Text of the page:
In closing, my food-for-thought question of the day is, “Can linguistic domains be transformed into games that meet the above criteria?” I think we’ll visit Wittgenstein soon. He has quite a bit to say about language games.
Dreyfus, Hubert L. What Computers Can’t Do. New York : Harper and Row, 1979.
April 26, 2008
Let me start by giving a quotation we’ve dealt with before:
“[For an AI project to be successful, it is necessary that] all relevant knowledge/understanding that is presupposed and required by the successful performance of the intelligent task, can be discovered, circumscribed, analyzed, formally structured and hence made fully manageable through computable processes” (Floridi, 146.)
Floridi’s use of the word “relevant” is suspect here. He gives us no indication of whether he means “that which is relevant to us when performing a task X” or “that which is relevant to a computer when performing the stupefied version of task X.” Considering that Floridi advocates a non-mimetic approach to artificial intelligence, I think we should assume that he means the latter.
But this leaves the would-be creators of an artificially intelligent system in a pickle:
Q: How do we stupefy task X?
A: You need to make a new task or series of tasks which require less intelligence overall.
Q: Ah. How do we do that?
A: Luciano Floridi might suggest (given the above quotation) that you need to first discover, circumscribe, analyze, and formally structure all the knowledge relevant to the stupefied task.
Q: But how do I know what’s relevant before the stupefied task even exists?
In other words, I know what’s relevant to me when, say, playing chess. But I also know that the stupefied task of chess-playing bears little resemblance to the task I perform when playing chess. So I can conclude that the things relevant to the stupefied task of chess-playing might be things that aren’t at all relevant to me when playing chess.
Here’s a more formal statement of the problem of relevance:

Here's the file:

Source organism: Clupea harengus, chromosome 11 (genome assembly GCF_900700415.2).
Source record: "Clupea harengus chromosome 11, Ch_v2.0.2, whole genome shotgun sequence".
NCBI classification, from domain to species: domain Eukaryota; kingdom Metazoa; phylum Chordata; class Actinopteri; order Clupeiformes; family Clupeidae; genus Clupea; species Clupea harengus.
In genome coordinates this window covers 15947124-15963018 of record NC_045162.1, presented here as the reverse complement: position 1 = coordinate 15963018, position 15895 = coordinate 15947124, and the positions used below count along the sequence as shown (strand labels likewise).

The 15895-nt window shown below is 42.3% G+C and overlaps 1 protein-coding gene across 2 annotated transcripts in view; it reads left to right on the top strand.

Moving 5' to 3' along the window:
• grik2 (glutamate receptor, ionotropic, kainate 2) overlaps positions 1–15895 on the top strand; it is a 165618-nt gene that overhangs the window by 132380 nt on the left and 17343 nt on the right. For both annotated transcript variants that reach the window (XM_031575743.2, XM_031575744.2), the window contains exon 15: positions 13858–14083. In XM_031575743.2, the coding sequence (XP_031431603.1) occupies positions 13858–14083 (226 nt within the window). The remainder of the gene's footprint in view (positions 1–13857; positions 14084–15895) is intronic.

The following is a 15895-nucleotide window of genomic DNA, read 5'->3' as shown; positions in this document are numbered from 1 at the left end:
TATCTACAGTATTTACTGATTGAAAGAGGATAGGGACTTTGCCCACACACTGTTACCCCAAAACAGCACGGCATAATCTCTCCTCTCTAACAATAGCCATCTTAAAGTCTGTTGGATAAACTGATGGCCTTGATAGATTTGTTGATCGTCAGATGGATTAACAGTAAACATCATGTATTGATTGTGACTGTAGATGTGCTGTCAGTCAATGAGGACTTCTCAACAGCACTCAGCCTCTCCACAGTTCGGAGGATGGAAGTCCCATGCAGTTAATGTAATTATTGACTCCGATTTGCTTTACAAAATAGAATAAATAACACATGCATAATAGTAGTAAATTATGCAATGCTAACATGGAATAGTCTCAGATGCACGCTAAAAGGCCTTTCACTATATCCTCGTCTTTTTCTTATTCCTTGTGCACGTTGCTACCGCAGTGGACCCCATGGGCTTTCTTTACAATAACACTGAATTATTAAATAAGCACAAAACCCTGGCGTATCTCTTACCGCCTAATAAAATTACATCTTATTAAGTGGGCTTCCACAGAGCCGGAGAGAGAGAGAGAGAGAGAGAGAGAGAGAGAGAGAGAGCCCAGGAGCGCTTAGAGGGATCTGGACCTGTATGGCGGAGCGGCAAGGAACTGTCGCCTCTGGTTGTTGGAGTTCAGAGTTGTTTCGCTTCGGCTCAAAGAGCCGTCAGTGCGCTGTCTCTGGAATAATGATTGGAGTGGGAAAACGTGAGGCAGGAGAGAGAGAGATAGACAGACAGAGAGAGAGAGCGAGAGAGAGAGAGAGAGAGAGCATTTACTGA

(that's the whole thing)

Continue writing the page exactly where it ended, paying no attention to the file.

How can we discover rules for governing a formal system that does X if we don’t yet know how the formal system will do X?
I don’t have an answer except to say that this problem reveals that the task of stupefication — in addition to being one that can require tremendous human intelligence — is also one that can require a great deal of human creativity. I think you have to say, “Hmmm. Maybe a chess-playing machine could benefit from a complicated formula for weighing the comparative values of a chess position’s material, structural, and temporal imbalances.” Human beings don’t use such a strict formula, so it’s simply an educated guess that a computer could effectively put one into practice. The reason the guess is educated, though, is that the following mental maneuver gets performed: “If a human being could evaluate a position based on a complicated formula, precisely and accurately calculated, she might play a better game of chess.” This hypothetical reasoning is where the creative act resides.
Of course, some such guesses are more educated than others. For example, it makes sense to assume that a computer could benefit (at least in the opening phase of a chess game) from the ability to reference the moves of a few thousand grandmaster games and to copy those moves in its own games. This assumption makes sense because a human too would benefit from such grandmaster assistance — which is why this activity is generally frowned upon by chess tournament administrators.
Unfortunately, the problem of relevance (and the creativity required to surmount it) can suddenly become critical when the domain of the problem is such that we cannot reason by analogy, cannot consider that which is relevant to us and hypothesize that something similar might be relevant to a formal system. For example, when trying to stupefy linguistic tasks instead of chess-playing tasks, we are immediately confronted by the problem that we don’t even know what’s relevant to us when we speak — let alone what might be relevant to a formal system which functions nothing like us. Why do we say what we say? How do we know what we say is correct? How do we understand each other? These are questions that have been attacked in countless ways by philosophers for over two-thousand years.
And the upshot of the problem of relevance is that, even if some lucky philosopher happened to have gotten it right, happened to have discovered the essence of language and how we use it, that answer may or may not have anything to do with how we might go about creating a formal system that mimics human linguistic practices.
Floridi, Luciano. Philosophy and Computing: An Introduction. London and New York: Routledge, 1999.
April 22, 2008
When we stupefy a task, we construct another task or series of tasks, the sum of which require less intelligence overall.